If you are thinking of buying a bow to hunt or just target shoot you are getting into a very safe hobby. There are several factors when discussing the dangers of archery and bowhunting to consider. Are you getting into archery because you watched Lord of The Rings and only want to target shoot? Maybe you want to start providing your own meat naturally by bowhunting big game. Both have their own dangers and rewards.
I will explain the dangers of both scenarios below to give you an idea of how safe it actually is to learn to shoot a bow.
Is Archery dangerous
According to the stats from the national Safety Council archery ranges are safer than golf courses. For every 2000 people who attend an archery range only 1 will have an injury. Most of these injuries are extremely minor and usually involve slapping the forearm with their bow string. This injury can be prevented by learning proper technique.
Injuries from being struck by an arrow are statistically zero at archery ranges. This only occurs when someone sets up a backyard range without adequate backstops. So if you want to save money by building your own range and shooting at home make sure you know your target and what is behind it. Some cities have laws prohibiting archery in yards, parks, or other public places that are not specifically designated as archery ranges. Before you make your own range do some research on the laws in your area.
Is Bowhunting Dangerous
Most common injury
Looking at stats from the National Safety Council 94% of ALL archery injuries come from hunters cutting themselves on razor sharp broadheads. Most archery ranges prohibit the use of broadheads for target practice. You will be required to use them if you want to hunt big game. Safely handling an arrow equipped with a broadhead is just like handling a sharp kitchen knife. Keep the blades away from your hands and body and you will be fine.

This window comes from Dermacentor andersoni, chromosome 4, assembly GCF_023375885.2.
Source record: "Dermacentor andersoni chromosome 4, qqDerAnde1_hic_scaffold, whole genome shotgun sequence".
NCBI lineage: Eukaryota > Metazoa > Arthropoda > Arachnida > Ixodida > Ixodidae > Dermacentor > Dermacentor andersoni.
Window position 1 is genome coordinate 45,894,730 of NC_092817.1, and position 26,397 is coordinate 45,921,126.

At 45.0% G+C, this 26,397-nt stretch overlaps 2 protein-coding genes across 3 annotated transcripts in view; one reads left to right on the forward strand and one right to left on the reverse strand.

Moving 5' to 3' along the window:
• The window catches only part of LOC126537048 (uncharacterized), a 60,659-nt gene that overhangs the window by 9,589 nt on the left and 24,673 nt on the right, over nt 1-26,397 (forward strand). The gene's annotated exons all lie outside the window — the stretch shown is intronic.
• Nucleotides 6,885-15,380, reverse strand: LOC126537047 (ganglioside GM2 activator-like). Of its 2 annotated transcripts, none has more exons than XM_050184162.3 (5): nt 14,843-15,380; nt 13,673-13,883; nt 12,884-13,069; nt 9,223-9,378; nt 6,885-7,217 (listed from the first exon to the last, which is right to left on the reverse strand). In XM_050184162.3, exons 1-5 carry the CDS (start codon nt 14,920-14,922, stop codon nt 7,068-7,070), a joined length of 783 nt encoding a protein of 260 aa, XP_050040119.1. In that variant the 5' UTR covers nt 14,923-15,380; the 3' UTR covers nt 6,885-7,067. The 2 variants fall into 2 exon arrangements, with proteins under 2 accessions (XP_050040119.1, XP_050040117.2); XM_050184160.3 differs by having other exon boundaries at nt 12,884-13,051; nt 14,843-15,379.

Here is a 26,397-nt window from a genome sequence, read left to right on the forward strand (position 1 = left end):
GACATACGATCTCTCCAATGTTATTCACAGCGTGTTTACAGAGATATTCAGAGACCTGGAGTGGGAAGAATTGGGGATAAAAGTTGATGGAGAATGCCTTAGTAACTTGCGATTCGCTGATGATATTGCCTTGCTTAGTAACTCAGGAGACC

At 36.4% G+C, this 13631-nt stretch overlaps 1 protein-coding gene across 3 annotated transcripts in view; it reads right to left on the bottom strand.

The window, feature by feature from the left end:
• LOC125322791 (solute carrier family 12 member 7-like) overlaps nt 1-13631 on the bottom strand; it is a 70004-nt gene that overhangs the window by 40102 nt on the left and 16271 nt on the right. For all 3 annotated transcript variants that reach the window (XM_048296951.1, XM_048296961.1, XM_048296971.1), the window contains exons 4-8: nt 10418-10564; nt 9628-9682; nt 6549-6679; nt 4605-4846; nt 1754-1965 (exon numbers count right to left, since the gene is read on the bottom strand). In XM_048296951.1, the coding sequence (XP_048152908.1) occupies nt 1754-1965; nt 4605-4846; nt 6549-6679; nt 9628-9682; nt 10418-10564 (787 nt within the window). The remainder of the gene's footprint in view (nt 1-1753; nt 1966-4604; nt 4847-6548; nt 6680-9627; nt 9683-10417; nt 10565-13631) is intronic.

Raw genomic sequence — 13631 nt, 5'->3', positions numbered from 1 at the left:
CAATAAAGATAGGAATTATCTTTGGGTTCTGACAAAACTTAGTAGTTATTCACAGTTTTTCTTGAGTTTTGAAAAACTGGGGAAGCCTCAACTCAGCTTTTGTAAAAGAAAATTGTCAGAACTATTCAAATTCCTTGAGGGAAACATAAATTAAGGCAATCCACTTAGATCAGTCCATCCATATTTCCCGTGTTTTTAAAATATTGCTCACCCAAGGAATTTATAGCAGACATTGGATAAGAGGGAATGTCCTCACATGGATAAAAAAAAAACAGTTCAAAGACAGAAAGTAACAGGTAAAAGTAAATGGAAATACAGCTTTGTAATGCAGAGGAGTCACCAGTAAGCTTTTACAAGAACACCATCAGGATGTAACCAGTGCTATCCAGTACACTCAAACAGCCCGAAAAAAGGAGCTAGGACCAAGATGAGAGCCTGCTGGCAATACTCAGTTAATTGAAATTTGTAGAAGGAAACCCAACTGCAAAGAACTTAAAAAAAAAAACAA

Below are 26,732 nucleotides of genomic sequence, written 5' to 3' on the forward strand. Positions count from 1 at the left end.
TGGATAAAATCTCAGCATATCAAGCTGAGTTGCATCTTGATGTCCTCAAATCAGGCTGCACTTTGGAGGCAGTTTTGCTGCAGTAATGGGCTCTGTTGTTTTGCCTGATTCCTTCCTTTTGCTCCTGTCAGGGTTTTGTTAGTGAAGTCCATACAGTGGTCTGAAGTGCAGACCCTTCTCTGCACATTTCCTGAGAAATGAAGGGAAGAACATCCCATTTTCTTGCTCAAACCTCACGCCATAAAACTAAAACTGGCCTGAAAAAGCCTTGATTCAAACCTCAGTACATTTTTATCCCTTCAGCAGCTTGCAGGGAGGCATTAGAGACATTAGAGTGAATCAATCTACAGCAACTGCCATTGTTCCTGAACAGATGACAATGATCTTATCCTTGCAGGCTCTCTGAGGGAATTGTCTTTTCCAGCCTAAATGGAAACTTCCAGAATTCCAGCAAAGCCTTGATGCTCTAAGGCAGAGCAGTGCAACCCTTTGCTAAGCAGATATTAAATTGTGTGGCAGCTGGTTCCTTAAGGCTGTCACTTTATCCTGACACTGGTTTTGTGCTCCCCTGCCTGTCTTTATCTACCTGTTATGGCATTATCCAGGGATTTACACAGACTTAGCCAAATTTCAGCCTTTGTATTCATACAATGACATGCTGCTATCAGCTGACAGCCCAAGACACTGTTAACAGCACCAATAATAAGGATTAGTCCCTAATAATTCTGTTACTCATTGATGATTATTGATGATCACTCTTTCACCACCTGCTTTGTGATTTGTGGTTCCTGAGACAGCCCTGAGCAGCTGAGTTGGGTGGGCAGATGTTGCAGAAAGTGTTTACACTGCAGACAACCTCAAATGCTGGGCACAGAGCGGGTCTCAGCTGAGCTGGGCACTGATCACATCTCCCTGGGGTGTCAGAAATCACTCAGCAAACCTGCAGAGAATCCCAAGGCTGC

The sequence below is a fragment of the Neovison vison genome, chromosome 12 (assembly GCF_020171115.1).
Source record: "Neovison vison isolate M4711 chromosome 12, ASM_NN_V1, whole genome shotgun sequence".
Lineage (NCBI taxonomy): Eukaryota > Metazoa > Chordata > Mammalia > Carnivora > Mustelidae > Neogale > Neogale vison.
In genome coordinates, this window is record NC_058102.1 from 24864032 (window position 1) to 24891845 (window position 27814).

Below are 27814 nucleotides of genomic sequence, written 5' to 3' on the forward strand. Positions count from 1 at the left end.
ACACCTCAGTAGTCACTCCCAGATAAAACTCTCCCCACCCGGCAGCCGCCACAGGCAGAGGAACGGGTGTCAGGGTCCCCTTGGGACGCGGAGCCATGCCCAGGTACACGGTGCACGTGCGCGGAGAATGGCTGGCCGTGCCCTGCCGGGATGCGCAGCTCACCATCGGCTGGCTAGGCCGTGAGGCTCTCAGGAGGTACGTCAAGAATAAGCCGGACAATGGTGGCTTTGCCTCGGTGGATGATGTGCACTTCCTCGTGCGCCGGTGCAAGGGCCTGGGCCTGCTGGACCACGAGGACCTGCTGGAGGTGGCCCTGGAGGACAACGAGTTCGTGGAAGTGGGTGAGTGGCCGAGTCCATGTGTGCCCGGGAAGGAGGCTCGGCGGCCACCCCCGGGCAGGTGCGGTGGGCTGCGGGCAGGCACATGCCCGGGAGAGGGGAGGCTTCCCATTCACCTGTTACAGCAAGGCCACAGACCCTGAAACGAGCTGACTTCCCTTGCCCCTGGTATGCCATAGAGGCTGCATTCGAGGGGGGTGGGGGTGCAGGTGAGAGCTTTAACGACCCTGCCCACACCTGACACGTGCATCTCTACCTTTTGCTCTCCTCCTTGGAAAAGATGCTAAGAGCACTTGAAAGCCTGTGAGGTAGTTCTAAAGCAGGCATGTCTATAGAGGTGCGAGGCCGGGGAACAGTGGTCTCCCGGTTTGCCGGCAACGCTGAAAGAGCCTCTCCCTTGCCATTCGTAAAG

Most serious injury
While the most common injury reported by bowhunters are cuts those are not the most serious. According to a 2005-2006 study in Georgia 54% of hunting accidents reported that year (28) were tree stand related. 2 of these injuries resulted in fatalities. There have been surveys of deer hunters finding that over a third had fallen from a tree stand sometime in their life. About 3% of these resulted in a serious injury.
Tree stand harnesses
There is a major push by state agencies to have hunters utilize a safety harness. If you plan on bowhunting and want to make absolutely sure you’re as safe as possible you should purchase one. While not all states require it by law, it is your responsibility to be as safe as possible to prevent your own injuries. Some even have a guide that runs up and down your ladder so you are protected while climbing up and down as well.
Overall safety of Archery
In 2017 12.4 million people participated in archery. This includes everything from youth programs to big game hunters. The number of fatalities compared to the number of participants is extremely low. Over 90% of the tree stand falls reported are by hunters over the age of 50. Slower reflexes and age seems to play a key role in those incidents.
If you are considering getting yourself or a child involved in an archery program rest assured they are extremely safe. With programs such as JOAD (Junior Olympic Archer Developement) there are options to keep your child supervised by professionals as well as learn top notch archery techniques.